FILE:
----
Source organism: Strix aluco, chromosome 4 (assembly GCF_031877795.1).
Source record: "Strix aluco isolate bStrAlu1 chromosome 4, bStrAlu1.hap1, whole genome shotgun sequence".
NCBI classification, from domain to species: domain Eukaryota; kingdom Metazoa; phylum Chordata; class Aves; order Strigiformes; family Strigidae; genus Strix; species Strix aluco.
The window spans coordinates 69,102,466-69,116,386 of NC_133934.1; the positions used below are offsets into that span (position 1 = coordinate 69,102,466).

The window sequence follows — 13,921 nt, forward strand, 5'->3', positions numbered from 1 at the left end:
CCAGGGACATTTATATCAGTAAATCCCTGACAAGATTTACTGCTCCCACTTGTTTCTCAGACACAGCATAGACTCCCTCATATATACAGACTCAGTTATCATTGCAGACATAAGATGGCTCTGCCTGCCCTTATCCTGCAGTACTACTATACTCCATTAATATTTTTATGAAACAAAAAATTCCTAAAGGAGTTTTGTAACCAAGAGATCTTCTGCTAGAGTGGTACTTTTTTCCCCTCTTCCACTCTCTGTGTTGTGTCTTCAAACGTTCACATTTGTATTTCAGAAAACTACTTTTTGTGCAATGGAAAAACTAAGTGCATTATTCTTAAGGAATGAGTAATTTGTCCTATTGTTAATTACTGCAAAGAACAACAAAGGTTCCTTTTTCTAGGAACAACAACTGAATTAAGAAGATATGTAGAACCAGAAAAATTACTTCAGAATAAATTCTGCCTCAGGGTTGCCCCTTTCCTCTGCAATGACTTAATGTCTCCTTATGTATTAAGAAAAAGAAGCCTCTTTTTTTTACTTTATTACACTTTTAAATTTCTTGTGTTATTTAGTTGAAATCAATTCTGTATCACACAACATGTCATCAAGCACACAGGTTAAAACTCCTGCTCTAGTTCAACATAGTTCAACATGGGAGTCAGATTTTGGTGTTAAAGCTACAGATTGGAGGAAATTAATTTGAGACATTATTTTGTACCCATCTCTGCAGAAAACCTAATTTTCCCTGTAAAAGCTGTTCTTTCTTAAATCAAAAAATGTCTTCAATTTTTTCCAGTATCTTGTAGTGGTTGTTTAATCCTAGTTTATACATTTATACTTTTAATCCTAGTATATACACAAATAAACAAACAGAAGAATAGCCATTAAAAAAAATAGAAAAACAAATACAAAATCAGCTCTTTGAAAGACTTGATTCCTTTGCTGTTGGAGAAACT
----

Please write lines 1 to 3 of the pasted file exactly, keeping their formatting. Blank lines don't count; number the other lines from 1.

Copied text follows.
Source organism: Strix aluco, chromosome 4 (assembly GCF_031877795.1).
Source record: "Strix aluco isolate bStrAlu1 chromosome 4, bStrAlu1.hap1, whole genome shotgun sequence".
NCBI classification, from domain to species: domain Eukaryota; kingdom Metazoa; phylum Chordata; class Aves; order Strigiformes; family Strigidae; genus Strix; species Strix aluco.